Basic Books 2002, 288 s. ISBN 0465071449
Bogomtale fra forlaget.
While the internet bubble has burst, the New Economy that the internet produced is still with us, along with the myth of a workplace built around more humane notions of how people work and spend their days in offices. No-Collar is the only close study of New Economy workplaces in their heyday.
Andrew Ross, a renowned writer and scholar of American intellectual and social life, spent eighteen months deep inside Silicon Alley in residence at two prominent New Economy companies, Razorfish and 360hiphop, and interviewed a wide range of industry employees in other cities to write this remarkable book. Maverick in their organizations and permissive in their culture, these workplaces offered personal freedoms and rewards that were unheard of in corporate America. Employees feared they may never again enjoy such an irresistible work environment. Yet for every apparent benefit, there appeared to be a hidden cost: 70-hour workweeks, a lack of managerial protection, an oppressive shouldering of risk by employees, an illusory sense of power sharing, and no end of emotional churning. The industrialization of bohemia encouraged employees to think outside the box, but also allowed companies to claim their most free and creative thoughts and ideas.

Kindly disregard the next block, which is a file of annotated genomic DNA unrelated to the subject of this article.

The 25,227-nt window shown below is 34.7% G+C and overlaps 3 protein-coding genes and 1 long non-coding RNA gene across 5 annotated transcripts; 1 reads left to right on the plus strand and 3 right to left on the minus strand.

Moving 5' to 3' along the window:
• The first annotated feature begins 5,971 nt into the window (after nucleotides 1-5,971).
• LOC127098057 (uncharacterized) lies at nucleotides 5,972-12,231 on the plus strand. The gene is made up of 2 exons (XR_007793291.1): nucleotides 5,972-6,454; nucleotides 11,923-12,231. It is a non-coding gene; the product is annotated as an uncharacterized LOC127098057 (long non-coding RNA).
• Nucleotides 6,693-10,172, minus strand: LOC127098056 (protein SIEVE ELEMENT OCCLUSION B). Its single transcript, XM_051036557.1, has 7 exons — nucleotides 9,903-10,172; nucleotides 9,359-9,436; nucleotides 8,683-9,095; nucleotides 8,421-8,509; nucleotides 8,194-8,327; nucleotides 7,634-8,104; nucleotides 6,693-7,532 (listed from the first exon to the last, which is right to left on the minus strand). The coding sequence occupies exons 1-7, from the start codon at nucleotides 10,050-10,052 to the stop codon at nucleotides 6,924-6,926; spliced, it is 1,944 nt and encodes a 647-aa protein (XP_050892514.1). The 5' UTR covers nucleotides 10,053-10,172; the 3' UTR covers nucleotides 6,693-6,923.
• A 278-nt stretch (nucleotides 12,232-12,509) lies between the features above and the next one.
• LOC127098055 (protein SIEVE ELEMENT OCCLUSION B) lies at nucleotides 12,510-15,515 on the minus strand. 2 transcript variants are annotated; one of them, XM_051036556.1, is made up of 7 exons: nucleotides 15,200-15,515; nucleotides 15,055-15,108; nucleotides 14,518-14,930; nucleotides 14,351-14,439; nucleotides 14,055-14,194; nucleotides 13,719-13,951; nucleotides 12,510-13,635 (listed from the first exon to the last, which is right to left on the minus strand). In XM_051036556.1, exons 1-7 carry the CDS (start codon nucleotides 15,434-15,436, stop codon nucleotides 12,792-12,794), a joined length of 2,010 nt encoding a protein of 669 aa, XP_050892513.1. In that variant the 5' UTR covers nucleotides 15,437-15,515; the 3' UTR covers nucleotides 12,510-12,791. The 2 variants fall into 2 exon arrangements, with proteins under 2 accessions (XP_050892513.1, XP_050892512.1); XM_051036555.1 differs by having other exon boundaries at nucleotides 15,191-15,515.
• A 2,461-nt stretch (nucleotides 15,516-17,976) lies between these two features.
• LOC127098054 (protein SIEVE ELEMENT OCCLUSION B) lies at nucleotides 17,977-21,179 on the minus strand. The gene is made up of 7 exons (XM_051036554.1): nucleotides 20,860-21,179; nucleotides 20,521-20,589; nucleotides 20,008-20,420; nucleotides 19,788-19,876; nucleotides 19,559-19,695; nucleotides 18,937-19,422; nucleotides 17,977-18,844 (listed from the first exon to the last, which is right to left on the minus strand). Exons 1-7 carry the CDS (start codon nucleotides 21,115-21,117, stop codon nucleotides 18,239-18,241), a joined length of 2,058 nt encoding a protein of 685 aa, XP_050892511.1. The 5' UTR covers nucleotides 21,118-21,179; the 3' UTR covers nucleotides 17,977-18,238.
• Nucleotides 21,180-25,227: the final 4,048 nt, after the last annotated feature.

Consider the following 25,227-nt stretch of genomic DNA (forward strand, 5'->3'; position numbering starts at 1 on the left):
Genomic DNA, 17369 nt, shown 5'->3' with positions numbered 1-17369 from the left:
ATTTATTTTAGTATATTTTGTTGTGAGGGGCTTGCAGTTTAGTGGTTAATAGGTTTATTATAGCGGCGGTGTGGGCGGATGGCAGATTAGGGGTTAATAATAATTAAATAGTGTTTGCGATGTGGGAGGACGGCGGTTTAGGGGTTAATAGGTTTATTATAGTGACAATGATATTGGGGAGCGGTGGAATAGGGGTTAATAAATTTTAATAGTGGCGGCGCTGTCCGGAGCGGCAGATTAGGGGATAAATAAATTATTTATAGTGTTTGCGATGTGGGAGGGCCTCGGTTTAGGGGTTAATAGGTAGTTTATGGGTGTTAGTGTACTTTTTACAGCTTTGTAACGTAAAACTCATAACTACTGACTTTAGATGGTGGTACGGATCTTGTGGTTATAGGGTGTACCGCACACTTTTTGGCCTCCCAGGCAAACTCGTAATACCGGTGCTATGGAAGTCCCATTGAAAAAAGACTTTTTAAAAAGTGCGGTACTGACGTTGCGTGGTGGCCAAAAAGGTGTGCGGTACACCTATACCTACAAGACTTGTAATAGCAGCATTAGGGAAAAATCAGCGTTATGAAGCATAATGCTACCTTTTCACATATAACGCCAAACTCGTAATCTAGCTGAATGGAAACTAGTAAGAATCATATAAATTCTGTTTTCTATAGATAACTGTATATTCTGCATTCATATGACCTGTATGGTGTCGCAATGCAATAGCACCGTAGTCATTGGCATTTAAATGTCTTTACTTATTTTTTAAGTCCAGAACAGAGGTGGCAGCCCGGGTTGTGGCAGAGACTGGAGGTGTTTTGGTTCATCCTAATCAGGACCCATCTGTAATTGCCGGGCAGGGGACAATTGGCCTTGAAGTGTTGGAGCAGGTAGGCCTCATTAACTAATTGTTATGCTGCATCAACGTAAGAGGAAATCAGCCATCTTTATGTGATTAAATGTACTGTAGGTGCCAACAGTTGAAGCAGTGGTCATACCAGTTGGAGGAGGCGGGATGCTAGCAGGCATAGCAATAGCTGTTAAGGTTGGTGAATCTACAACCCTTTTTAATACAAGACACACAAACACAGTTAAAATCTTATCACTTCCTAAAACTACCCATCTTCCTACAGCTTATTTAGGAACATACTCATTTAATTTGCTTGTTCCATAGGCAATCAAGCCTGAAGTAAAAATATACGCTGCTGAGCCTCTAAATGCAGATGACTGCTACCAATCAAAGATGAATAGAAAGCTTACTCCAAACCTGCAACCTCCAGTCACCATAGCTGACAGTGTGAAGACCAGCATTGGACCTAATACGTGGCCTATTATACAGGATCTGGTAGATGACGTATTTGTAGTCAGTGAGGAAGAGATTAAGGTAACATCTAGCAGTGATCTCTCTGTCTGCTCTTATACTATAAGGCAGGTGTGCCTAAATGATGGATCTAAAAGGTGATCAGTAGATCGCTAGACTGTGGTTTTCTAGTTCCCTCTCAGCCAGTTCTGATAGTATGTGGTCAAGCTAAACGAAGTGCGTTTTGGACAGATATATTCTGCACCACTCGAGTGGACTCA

In these workplaces, Andrew Ross encountered a new kind of industrial personality, and emerged with a sobering lesson. Be careful what you wish for. When work becomes sufficiently humane, we tend to do far too much of it, and it usurps an unacceptable portion of our lives. He concludes that we should not have to choose between a personally gratifying and a just workplace, we should strive to enjoy both.